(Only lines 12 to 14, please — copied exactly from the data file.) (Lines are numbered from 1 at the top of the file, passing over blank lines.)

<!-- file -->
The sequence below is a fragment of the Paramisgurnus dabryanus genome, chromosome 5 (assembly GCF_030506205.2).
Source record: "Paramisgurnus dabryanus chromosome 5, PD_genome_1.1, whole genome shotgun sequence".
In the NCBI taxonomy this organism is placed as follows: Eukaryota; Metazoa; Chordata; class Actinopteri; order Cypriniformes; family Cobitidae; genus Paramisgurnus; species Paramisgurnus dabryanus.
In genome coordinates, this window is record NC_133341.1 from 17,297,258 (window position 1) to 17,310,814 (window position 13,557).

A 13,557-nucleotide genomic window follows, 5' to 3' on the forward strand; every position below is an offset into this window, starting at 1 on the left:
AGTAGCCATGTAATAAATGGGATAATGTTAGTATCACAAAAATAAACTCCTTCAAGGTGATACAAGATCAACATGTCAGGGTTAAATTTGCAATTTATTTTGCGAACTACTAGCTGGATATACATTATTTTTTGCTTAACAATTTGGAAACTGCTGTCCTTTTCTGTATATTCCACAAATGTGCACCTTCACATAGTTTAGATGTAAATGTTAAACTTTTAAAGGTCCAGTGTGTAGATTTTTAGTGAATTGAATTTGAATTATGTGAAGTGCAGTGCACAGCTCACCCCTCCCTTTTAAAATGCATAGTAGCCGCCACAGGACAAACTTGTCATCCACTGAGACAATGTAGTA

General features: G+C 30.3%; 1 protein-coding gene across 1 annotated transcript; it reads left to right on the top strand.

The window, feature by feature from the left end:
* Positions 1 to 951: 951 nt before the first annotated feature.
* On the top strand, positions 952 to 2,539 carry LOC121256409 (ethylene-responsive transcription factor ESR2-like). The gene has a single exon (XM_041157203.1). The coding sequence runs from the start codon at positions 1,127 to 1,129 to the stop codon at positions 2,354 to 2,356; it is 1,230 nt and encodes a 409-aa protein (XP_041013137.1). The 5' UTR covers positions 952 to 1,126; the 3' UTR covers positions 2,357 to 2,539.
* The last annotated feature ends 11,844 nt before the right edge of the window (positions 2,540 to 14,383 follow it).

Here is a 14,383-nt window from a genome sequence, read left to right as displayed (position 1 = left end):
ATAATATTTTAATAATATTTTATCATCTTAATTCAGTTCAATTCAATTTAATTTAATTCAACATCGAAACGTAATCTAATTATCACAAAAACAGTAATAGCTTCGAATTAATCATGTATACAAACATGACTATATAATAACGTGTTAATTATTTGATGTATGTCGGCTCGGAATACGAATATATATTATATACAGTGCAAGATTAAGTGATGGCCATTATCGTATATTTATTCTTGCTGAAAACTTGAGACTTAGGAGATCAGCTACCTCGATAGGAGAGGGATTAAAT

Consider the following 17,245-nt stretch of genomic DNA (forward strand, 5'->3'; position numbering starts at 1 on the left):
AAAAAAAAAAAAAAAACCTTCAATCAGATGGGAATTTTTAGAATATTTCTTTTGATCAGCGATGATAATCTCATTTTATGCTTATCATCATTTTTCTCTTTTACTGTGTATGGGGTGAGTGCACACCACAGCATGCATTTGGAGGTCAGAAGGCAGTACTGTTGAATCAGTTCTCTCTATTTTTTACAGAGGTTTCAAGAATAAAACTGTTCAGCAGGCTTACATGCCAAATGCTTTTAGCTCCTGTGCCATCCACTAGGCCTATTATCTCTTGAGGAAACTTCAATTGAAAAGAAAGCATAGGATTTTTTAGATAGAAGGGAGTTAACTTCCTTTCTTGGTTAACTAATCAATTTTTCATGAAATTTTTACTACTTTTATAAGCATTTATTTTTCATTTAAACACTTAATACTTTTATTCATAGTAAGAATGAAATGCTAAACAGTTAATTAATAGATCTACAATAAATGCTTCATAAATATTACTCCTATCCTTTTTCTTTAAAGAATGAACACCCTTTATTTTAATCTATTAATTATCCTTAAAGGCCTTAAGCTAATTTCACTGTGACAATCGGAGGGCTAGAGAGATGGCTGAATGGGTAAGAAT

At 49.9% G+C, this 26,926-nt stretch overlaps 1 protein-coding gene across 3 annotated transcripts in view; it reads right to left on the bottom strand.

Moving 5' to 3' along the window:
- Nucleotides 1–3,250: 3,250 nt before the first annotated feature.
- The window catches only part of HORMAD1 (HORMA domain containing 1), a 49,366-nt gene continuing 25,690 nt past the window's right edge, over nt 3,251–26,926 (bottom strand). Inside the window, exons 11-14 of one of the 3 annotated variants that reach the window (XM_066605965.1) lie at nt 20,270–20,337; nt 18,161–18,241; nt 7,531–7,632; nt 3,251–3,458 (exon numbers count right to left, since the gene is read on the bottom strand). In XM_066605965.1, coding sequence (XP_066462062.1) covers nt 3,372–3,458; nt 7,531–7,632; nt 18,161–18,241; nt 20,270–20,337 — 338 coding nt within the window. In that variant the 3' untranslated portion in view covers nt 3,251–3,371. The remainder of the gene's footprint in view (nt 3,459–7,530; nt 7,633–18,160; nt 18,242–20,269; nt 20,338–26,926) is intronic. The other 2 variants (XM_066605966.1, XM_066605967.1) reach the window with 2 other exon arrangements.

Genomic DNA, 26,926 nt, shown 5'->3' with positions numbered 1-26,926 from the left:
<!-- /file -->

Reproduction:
Here is a 14,383-nt window from a genome sequence, read left to right as displayed (position 1 = left end):
ATAATATTTTAATAATATTTTATCATCTTAATTCAGTTCAATTCAATTTAATTTAATTCAACATCGAAACGTAATCTAATTATCACAAAAACAGTAATAGCTTCGAATTAATCATGTATACAAACATGACTATATAATAACGTGTTAATTATTTGATGTATGTCGGCTCGGAATACGAATATATATTATATACAGTGCAAGATTAAGTGATGGCCATTATCGTATATTTATTCTTGCTGAAAACTTGAGACTTAGGAGATCAGCTACCTCGATAGGAGAGGGATTAAAT

Consider the following 17,245-nt stretch of genomic DNA (forward strand, 5'->3'; position numbering starts at 1 on the left):